Handsome Aquarius can be seen during October in the southern hemisphere and is represented by Ganymede, who was recognised by Zeus for his good looks, and so became cupbearer of the gods. For his service, he was granted both eternal youth and a place in the sky. October also sees the Draconid, an annual meteor shower created when the Earth passes through the dust debris left by comet 21 P/ Giacobini-Zinner. Best viewing is in the early evening.
Another meteor shower, Orionids will also be visible this year from October to early November. Cassiopeia was forced to the heavens as punishment after she had boasted that her, or her daughter Andromeda’s, beauty was greater than that of the sea nymphs. Cassiopeia can be seen, suspended in the sky in a distinctive ‘W’ shape, during November.
In this month, also look out for Pisces, two fish representing Aphrodite and her son, Eros. They tied themselves together after turning into fish in an attempt to escape the monster, Typhon. You will see Pisces as a large ‘V’ with a small ‘O’ on the end.
Also from November 6-30, look out for the Leonid meteor shower. In December you will be able to see Aries, a ram with a Golden Fleece symbolic of kingship and authority. And look out for The Geminids, producing up to 120 multicoloured meteors per hour at its peak, as well as the Ursids shower, also in December. The former is associated with an asteroid as opposed to a comet and can be observed from locations all over the world. It is expected to reach its peak on December 21-22. Prepare to see spectacular glowing arcs of white, yellow, blue, red and green.
Illustration by Brittany Molineux
What equipment do you need for stargazing?
Remember, before you embark on any stargazing adventure into the darkness, pack a notebook, binoculars, a compass, warm blanket and a flask of something hot. Stargazing involves considerable time outside at night, so you need to be warm and comfortable.
Facts and mythology on the cosmos have long aided an understanding of our place on this planet, as well as fostered a respect for the land and environment. There’s a consistent element of mystery and magic that comes with the awe of looking at a scattering of stars and it’s the knowledge that there’s something much bigger than us out there than us, that Earth and life is a gift, that’s immediately grounding.
Allow the world to melt away around you as you take some deep breaths and look up. The moon is the first connection to Earth; its regularity and predictability as it waxes and wanes is both comforting and powerful. Watch the moon at the same time each night, trace the stars and take note of their patterns, try and jot them down. Regale the stories of the stars and make up your own; folklore is created for us to understand human existence, as well as the mysterious and magical. Looking up at the night sky in times of peace or uncertainty reminds us of these stories, those before us, next to us and those to inhabit the future. Find strength in the cosmos’ consistency. Make a wish; who knows what might happen.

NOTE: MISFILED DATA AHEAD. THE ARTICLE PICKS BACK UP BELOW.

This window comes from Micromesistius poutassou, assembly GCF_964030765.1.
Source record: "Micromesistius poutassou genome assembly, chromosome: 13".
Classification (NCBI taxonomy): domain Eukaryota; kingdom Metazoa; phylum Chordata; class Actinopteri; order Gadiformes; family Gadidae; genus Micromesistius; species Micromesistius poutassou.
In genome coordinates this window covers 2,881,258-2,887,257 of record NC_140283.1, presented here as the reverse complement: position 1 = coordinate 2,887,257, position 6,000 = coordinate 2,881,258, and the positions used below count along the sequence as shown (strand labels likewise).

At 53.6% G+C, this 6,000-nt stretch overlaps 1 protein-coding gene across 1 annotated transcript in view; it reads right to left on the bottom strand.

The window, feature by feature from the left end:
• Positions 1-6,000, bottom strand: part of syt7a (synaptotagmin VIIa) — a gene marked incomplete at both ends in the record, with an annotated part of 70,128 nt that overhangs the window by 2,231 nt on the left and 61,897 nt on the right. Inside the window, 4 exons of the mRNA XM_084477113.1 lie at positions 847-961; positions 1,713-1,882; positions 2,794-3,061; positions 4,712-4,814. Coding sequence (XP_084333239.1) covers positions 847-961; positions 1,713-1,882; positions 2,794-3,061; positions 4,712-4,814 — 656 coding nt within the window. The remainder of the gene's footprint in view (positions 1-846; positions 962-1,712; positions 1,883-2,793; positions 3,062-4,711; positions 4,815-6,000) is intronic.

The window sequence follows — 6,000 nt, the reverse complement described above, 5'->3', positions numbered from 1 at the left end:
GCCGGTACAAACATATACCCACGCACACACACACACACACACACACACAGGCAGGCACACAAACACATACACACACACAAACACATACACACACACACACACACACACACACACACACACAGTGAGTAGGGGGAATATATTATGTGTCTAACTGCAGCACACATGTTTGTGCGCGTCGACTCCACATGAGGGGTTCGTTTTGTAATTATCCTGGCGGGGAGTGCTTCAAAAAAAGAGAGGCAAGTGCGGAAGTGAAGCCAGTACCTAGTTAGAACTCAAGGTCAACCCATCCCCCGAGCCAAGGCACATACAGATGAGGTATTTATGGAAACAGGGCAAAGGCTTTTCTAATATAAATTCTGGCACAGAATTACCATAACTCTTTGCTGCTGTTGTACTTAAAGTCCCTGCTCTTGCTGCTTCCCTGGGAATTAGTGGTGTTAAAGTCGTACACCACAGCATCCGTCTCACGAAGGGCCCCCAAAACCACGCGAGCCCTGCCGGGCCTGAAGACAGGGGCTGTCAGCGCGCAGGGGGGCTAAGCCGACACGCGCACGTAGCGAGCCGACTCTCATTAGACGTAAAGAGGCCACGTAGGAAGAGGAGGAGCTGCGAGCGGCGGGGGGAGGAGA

6 top places to stargaze
Western Australian Outback
Due to Australia’s remoteness the night sky is vast and filled with stars. The view of the Milky Way, Magellanic Clouds and Southern Cross is beautifully clear, as are the meteor showers, shooting stars and bright moon.
The South Downs National Park, England
Just an hour from London, the park is said to be one of the most accessible dark-sky areas in the world. You’ll see star clusters, nebulae and galaxies beyond the Milky Way. February sees return of the Dark Skies Festival.
High volcanoes of Hawaii
With its position so close to the equator, high volcanic peaks – including the tallest sea mountain in the world – and lack of light pollution, Hawaii is an idyllic stargazing spot. Expect to see the constellations of the zodiac, Saturn and the Southern Cross.
Snowdonia National Park, Wales
One of 10 International Dark Sky Reserves, you may find the Milky Way illuminating owls as well as major constellations, nebulas and shooting stars. It’s over 800 square miles in size with over 90 peaks to stargaze from.
Perthshire has one of the largest expanses of dark sky in Europe. It’s also home to Europe’s second Dark Sky Park where you can view 7,000 stars, see planets with the naked eye, and hunt for the Northern Lights – the ‘Mirrie Dancers’ – in autumn and winter.